Every evening as part of the turndown service, staff left a little sweet treat. Each day it was a surprise what sweetmeat was on offer, and even more so what stunning ceramic they would be served on.

I regret not slipping one or two of these ceramics into my suitcase on departure – except – unlike some people, stealing from hotels is not something I do.

Seaside cabanas. I spent a few hours here most days.

Public Areas – Pool, Bars, Restaurants & Gym

There were quite a few highlights in the public area department. I’ll get onto them later.

Spa and Gym

I didn’t visit the spa, but a friend, not staying at the hotel did sample their services. She returned blissed out, and very happy with the Spa. Prices were also reasonable. I did pass by the gym, which was fairly basic, but didn’t use it – the heat, the humidity! Well at least that’s my excuse.

My Terrace

I loved this terrace, retiring to read, or tap away at my computer while my room was being serviced. Being open amongst palms and frangipanis meant that it caught the breeze, but protected from the sun. I don’t think another person came up to ‘My Terrace’ the whole week I stayed at the resort.

The Pool

The pool fringed by a wooden deck and generous amounts of foliage was plenty big enough for an 18 room property. With seating areas on two sides to rest in between getting wet, it was a wonderfully relaxing place. I am not one for lazing around the pool in the sun, but was happy to take a dip and a swim each morning.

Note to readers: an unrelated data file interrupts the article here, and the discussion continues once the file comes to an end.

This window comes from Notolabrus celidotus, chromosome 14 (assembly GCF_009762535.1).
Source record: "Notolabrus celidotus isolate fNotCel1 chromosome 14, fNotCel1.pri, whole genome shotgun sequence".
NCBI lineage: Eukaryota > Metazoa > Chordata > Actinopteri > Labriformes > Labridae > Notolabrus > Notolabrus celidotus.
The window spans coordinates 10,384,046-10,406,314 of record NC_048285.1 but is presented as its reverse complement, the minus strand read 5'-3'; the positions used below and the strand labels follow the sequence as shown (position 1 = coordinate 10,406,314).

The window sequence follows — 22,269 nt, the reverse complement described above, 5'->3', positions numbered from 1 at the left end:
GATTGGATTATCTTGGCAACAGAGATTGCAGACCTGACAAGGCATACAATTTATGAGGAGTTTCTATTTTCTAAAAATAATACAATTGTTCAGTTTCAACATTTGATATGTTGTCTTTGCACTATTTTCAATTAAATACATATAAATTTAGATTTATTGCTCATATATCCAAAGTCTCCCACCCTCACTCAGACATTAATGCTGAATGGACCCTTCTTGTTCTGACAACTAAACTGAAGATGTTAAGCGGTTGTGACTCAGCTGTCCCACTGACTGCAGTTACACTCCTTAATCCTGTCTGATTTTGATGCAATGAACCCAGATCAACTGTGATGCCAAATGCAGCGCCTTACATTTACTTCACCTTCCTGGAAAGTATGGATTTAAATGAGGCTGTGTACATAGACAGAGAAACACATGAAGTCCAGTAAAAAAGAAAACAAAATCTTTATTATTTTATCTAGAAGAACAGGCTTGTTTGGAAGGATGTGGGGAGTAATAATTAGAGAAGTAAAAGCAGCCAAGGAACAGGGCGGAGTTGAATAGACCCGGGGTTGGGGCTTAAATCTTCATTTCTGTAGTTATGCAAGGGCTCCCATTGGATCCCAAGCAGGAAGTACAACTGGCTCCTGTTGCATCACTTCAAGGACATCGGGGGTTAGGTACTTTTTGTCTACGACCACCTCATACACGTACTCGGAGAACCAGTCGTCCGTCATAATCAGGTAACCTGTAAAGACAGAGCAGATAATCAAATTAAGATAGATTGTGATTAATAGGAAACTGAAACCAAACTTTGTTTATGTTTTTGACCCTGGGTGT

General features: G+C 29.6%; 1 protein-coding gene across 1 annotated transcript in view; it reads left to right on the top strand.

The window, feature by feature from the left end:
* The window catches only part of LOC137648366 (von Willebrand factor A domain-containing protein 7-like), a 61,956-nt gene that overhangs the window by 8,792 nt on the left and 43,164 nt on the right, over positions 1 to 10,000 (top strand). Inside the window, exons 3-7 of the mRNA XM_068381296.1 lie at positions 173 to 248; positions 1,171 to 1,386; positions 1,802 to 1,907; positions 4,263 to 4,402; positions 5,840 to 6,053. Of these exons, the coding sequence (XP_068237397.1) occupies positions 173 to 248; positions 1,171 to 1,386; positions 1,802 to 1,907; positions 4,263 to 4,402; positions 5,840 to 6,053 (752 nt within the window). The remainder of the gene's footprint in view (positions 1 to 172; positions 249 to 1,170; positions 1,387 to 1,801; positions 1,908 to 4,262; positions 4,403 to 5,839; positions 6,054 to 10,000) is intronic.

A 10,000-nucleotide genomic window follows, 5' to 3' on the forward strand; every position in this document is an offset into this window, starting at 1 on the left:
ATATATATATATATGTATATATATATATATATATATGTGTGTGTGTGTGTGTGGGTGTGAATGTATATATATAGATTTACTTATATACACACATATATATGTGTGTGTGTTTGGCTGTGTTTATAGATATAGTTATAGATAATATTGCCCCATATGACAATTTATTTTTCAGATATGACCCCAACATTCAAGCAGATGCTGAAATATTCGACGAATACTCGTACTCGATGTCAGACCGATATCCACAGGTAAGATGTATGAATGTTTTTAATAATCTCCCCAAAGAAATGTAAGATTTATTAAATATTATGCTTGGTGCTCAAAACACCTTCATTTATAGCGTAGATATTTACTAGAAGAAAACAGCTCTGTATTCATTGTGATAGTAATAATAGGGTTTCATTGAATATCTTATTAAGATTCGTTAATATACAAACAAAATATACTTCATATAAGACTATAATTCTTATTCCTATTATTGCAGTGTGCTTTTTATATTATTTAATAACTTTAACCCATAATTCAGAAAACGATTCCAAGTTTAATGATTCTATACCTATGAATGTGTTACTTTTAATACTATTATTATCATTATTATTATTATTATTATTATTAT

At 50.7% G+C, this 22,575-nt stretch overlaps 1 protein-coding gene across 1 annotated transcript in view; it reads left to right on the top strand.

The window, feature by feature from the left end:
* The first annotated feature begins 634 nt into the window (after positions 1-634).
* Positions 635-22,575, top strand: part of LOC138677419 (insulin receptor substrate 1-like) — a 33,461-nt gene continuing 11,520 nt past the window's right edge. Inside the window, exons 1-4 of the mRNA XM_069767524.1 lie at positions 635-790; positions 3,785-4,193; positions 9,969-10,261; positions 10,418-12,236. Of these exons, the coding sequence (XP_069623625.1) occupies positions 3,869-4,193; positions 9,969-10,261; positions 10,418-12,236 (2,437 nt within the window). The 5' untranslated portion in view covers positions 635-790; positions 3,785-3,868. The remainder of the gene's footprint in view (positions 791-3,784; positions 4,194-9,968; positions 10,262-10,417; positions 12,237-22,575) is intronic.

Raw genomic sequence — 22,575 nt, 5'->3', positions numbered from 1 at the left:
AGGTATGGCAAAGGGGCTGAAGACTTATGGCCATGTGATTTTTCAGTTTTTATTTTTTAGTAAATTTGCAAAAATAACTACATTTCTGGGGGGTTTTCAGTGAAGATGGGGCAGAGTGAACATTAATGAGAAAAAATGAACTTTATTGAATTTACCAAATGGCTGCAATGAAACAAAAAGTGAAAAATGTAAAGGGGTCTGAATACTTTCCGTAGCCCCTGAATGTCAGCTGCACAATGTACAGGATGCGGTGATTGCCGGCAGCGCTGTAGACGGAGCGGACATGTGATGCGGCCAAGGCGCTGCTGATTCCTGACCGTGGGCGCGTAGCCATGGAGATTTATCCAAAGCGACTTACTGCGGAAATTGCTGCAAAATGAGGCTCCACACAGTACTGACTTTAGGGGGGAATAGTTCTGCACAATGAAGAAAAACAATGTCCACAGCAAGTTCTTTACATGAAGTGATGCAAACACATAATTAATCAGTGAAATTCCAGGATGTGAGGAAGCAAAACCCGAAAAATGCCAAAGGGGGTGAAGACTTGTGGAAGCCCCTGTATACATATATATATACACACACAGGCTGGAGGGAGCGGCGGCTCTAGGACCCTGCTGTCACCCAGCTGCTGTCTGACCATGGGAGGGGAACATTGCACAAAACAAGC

If you wanted to head into the sea, you could, as it was only metres away, as were the beachside cabanas. However, bring your beach shoes, as there be rocks aplenty. Staff would provide drinks and food from the bar and restaurant.

The Lounge

Under my private terrace, was a lounge room, where you could sit around a table, or recline on a lounge and watch TV, or play games, or just read. I didn’t really use it, other than to catch up on CNN a couple of times, since there were wisely no TVs in the rooms.

The Strand

On my final night, I dined at the Strand, by myself, as most of my friends had left earlier in the day. The Strand was in the same space as the restaurant/bar where I had breakfast each morning. The restaurant faced the mesmerising sea with its fishing boats disappearing out to sea at dusk each evening.

All the breakfasts and snacks had been pretty good, but I was still not prepared for how excellent my dinner was at the Strand.

I started with soup – it was a hot sour soup, similar to Thai, Tom Yum, although I can’t locate it on the menu above.

Tom Yum soup

That was followed by some very good spicy vegetable spring rolls – served again on that wonderful ceramic ware.

Spring Rolls